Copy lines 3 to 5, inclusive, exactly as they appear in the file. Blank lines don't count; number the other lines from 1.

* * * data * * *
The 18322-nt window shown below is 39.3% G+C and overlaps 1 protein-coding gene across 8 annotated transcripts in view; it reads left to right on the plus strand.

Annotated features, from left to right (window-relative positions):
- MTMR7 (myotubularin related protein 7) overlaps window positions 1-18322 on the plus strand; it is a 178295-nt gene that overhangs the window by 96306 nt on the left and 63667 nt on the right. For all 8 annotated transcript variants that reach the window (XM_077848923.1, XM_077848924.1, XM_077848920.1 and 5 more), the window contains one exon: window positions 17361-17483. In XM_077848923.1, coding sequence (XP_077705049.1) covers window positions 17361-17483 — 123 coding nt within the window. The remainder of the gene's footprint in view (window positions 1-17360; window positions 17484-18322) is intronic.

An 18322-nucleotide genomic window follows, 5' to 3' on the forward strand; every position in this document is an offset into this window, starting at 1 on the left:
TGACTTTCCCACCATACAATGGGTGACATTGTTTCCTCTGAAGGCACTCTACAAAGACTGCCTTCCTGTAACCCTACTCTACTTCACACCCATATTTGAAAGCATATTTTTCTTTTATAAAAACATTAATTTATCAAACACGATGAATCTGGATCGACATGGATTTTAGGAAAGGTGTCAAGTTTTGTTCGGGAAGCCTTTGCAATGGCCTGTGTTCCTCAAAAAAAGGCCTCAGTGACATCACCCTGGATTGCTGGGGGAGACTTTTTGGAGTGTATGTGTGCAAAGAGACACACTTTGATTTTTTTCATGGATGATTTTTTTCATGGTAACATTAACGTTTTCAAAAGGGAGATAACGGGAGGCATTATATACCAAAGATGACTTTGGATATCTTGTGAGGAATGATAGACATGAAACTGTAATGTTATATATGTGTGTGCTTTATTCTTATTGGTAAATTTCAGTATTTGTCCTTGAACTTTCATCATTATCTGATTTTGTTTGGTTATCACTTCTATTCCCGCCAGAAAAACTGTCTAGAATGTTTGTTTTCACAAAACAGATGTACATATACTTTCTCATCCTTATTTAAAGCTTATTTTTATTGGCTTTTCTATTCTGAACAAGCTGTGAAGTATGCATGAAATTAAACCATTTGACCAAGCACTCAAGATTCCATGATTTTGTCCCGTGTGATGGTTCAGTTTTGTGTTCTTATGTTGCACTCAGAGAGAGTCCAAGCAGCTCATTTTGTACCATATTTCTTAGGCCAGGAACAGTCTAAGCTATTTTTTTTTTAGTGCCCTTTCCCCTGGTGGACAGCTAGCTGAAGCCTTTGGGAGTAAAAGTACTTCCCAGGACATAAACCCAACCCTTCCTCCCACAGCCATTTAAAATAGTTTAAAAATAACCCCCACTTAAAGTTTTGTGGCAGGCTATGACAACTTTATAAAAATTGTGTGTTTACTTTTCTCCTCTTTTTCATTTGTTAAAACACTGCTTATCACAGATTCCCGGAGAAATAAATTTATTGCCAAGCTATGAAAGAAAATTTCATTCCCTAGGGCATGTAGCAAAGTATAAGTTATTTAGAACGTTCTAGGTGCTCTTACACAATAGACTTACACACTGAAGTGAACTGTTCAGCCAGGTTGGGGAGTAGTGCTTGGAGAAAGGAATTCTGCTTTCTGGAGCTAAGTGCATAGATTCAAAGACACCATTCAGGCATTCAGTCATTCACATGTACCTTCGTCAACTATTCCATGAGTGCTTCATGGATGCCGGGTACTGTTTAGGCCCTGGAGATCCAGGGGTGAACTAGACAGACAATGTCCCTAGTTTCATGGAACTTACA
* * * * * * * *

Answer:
- MTMR7 (myotubularin related protein 7) overlaps window positions 1-18322 on the plus strand; it is a 178295-nt gene that overhangs the window by 96306 nt on the left and 63667 nt on the right. For all 8 annotated transcript variants that reach the window (XM_077848923.1, XM_077848924.1, XM_077848920.1 and 5 more), the window contains one exon: window positions 17361-17483. In XM_077848923.1, coding sequence (XP_077705049.1) covers window positions 17361-17483 — 123 coding nt within the window. The remainder of the gene's footprint in view (window positions 1-17360; window positions 17484-18322) is intronic.

An 18322-nucleotide genomic window follows, 5' to 3' on the forward strand; every position in this document is an offset into this window, starting at 1 on the left:
TGACTTTCCCACCATACAATGGGTGACATTGTTTCCTCTGAAGGCACTCTACAAAGACTGCCTTCCTGTAACCCTACTCTACTTCACACCCATATTTGAAAGCATATTTTTCTTTTATAAAAACATTAATTTATCAAACACGATGAATCTGGATCGACATGGATTTTAGGAAAGGTGTCAAGTTTTGTTCGGGAAGCCTTTGCAATGGCCTGTGTTCCTCAAAAAAAGGCCTCAGTGACATCACCCTGGATTGCTGGGGGAGACTTTTTGGAGTGTATGTGTGCAAAGAGACACACTTTGATTTTTTTCATGGATGATTTTTTTCATGGTAACATTAACGTTTTCAAAAGGGAGATAACGGGAGGCATTATATACCAAAGATGACTTTGGATATCTTGTGAGGAATGATAGACATGAAACTGTAATGTTATATATGTGTGTGCTTTATTCTTATTGGTAAATTTCAGTATTTGTCCTTGAACTTTCATCATTATCTGATTTTGTTTGGTTATCACTTCTATTCCCGCCAGAAAAACTGTCTAGAATGTTTGTTTTCACAAAACAGATGTACATATACTTTCTCATCCTTATTTAAAGCTTATTTTTATTGGCTTTTCTATTCTGAACAAGCTGTGAAGTATGCATGAAATTAAACCATTTGACCAAGCACTCAAGATTCCATGATTTTGTCCCGTGTGATGGTTCAGTTTTGTGTTCTTATGTTGCACTCAGAGAGAGTCCAAGCAGCTCATTTTGTACCATATTTCTTAGGCCAGGAACAGTCTAAGCTATTTTTTTTTTAGTGCCCTTTCCCCTGGTGGACAGCTAGCTGAAGCCTTTGGGAGTAAAAGTACTTCCCAGGACATAAACCCAACCCTTCCTCCCACAGCCATTTAAAATAGTTTAAAAATAACCCCCACTTAAAGTTTTGTGGCAGGCTATGACAACTTTATAAAAATTGTGTGTTTACTTTTCTCCTCTTTTTCATTTGTTAAAACACTGCTTATCACAGATTCCCGGAGAAATAAATTTATTGCCAAGCTATGAAAGAAAATTTCATTCCCTAGGGCATGTAGCAAAGTATAAGTTATTTAGAACGTTCTAGGTGCTCTTACACAATAGACTTACACACTGAAGTGAACTGTTCAGCCAGGTTGGGGAGTAGTGCTTGGAGAAAGGAATTCTGCTTTCTGGAGCTAAGTGCATAGATTCAAAGACACCATTCAGGCATTCAGTCATTCACATGTACCTTCGTCAACTATTCCATGAGTGCTTCATGGATGCCGGGTACTGTTTAGGCCCTGGAGATCCAGGGGTGAACTAGACAGACAATGTCCCTAGTTTCATGGAACTTACA